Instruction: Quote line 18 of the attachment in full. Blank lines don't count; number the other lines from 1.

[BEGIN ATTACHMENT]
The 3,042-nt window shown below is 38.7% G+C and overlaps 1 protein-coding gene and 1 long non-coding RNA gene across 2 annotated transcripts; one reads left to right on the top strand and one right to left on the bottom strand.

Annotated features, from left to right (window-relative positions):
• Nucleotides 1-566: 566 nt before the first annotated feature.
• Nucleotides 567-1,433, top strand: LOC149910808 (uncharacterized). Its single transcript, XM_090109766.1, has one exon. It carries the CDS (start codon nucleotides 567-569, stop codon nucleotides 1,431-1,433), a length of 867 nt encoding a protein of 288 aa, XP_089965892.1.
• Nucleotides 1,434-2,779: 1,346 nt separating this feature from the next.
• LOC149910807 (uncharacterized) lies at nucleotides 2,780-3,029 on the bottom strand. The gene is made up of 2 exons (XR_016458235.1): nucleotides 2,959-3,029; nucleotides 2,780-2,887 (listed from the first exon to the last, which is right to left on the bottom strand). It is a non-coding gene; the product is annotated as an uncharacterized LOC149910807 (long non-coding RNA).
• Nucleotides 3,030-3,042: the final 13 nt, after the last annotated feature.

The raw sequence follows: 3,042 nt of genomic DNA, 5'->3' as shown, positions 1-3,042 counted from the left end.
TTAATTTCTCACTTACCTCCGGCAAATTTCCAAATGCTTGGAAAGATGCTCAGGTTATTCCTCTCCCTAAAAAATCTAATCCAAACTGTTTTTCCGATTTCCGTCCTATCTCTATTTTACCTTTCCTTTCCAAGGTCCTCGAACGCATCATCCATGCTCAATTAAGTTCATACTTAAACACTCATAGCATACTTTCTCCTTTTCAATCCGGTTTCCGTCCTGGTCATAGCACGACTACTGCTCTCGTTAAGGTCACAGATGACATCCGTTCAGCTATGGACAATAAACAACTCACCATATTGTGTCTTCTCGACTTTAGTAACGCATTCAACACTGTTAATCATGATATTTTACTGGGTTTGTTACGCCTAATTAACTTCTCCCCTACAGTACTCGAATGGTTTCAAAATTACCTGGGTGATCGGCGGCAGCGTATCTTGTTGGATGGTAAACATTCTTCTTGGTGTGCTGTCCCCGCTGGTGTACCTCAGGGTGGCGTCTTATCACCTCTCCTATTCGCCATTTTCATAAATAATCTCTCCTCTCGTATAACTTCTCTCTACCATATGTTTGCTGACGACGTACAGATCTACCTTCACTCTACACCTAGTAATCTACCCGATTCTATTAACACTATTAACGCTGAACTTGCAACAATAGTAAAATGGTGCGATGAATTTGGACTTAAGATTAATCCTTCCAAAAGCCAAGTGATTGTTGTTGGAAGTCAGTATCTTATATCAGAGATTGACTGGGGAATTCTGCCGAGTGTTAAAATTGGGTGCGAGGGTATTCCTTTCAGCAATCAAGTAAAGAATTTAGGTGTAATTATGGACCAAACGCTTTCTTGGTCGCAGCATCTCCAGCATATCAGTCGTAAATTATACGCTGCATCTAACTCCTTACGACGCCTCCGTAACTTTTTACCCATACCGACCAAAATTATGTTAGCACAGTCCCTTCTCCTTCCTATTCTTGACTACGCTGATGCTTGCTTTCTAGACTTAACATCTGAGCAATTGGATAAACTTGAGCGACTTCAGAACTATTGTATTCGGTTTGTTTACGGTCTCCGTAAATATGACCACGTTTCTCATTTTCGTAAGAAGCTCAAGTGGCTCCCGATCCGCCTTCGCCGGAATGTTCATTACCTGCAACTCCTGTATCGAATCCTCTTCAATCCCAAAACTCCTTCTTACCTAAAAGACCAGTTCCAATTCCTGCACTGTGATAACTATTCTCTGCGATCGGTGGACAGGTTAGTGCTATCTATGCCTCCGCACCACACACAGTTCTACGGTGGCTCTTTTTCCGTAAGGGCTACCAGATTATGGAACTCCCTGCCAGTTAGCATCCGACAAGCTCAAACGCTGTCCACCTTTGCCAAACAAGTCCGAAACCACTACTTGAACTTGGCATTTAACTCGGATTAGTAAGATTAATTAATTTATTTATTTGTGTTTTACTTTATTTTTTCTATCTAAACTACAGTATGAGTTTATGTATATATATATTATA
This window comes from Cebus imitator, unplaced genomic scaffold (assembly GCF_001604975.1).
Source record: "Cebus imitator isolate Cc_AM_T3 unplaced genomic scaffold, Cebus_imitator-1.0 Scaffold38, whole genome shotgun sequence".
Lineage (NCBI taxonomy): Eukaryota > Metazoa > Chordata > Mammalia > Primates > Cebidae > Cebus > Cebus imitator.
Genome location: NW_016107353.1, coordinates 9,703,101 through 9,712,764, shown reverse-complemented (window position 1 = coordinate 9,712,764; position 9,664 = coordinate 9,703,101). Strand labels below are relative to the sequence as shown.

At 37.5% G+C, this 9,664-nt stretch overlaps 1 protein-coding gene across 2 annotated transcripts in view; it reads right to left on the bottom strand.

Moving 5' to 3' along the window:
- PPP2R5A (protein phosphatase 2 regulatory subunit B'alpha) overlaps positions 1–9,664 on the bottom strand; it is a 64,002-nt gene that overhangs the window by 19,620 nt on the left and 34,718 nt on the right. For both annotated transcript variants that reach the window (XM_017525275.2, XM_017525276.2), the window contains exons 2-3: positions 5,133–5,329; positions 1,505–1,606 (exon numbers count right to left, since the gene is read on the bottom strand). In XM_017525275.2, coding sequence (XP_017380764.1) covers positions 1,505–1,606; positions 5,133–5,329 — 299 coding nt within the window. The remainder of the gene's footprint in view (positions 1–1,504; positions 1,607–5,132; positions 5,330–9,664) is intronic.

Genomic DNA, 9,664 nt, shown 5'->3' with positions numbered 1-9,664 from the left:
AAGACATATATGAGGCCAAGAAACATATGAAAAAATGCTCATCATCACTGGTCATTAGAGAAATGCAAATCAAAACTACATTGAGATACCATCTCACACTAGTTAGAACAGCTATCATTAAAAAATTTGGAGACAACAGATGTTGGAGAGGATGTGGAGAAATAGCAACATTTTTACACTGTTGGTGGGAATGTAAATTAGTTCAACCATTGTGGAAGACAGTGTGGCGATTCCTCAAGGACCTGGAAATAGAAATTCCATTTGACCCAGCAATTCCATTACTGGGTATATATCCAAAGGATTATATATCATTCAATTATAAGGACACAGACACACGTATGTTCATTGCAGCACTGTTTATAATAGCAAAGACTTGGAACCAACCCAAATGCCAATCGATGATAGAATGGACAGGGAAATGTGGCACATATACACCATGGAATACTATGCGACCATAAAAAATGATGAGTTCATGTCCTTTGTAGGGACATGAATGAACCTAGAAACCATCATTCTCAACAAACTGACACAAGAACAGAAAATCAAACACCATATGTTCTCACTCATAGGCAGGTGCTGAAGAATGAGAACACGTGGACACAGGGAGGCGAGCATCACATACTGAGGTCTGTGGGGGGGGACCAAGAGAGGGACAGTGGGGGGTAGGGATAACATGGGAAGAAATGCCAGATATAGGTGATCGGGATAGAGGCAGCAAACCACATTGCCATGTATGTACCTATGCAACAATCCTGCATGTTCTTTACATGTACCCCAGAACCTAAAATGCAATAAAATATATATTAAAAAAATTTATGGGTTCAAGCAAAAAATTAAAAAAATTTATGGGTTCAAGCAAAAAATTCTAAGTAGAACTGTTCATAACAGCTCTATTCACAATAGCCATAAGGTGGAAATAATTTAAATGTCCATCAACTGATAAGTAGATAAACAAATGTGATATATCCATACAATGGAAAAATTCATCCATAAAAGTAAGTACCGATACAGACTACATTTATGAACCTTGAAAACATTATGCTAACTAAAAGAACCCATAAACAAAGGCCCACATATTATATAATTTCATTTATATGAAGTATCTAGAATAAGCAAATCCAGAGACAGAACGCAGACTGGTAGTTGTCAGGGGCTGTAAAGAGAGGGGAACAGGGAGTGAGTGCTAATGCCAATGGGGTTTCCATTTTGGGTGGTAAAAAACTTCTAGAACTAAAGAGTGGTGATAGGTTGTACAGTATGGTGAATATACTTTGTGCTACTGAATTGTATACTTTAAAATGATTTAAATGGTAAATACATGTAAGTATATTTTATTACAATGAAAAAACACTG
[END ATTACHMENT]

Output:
AAGACATATATGAGGCCAAGAAACATATGAAAAAATGCTCATCATCACTGGTCATTAGAGAAATGCAAATCAAAACTACATTGAGATACCATCTCACACTAGTTAGAACAGCTATCATTAAAAAATTTGGAGACAACAGATGTTGGAGAGGATGTGGAGAAATAGCAACATTTTTACACTGTTGGTGGGAATGTAAATTAGTTCAACCATTGTGGAAGACAGTGTGGCGATTCCTCAAGGACCTGGAAATAGAAATTCCATTTGACCCAGCAATTCCATTACTGGGTATATATCCAAAGGATTATATATCATTCAATTATAAGGACACAGACACACGTATGTTCATTGCAGCACTGTTTATAATAGCAAAGACTTGGAACCAACCCAAATGCCAATCGATGATAGAATGGACAGGGAAATGTGGCACATATACACCATGGAATACTATGCGACCATAAAAAATGATGAGTTCATGTCCTTTGTAGGGACATGAATGAACCTAGAAACCATCATTCTCAACAAACTGACACAAGAACAGAAAATCAAACACCATATGTTCTCACTCATAGGCAGGTGCTGAAGAATGAGAACACGTGGACACAGGGAGGCGAGCATCACATACTGAGGTCTGTGGGGGGGGACCAAGAGAGGGACAGTGGGGGGTAGGGATAACATGGGAAGAAATGCCAGATATAGGTGATCGGGATAGAGGCAGCAAACCACATTGCCATGTATGTACCTATGCAACAATCCTGCATGTTCTTTACATGTACCCCAGAACCTAAAATGCAATAAAATATATATTAAAAAAATTTATGGGTTCAAGCAAAAAATTAAAAAAATTTATGGGTTCAAGCAAAAAATTCTAAGTAGAACTGTTCATAACAGCTCTATTCACAATAGCCATAAGGTGGAAATAATTTAAATGTCCATCAACTGATAAGTAGATAAACAAATGTGATATATCCATACAATGGAAAAATTCATCCATAAAAGTAAGTACCGATACAGACTACATTTATGAACCTTGAAAACATTATGCTAACTAAAAGAACCCATAAACAAAGGCCCACATATTATATAATTTCATTTATATGAAGTATCTAGAATAAGCAAATCCAGAGACAGAACGCAGACTGGTAGTTGTCAGGGGCTGTAAAGAGAGGGGAACAGGGAGTGAGTGCTAATGCCAATGGGGTTTCCATTTTGGGTGGTAAAAAACTTCTAGAACTAAAGAGTGGTGATAGGTTGTACAGTATGGTGAATATACTTTGTGCTACTGAATTGTATACTTTAAAATGATTTAAATGGTAAATACATGTAAGTATATTTTATTACAATGAAAAAACACTG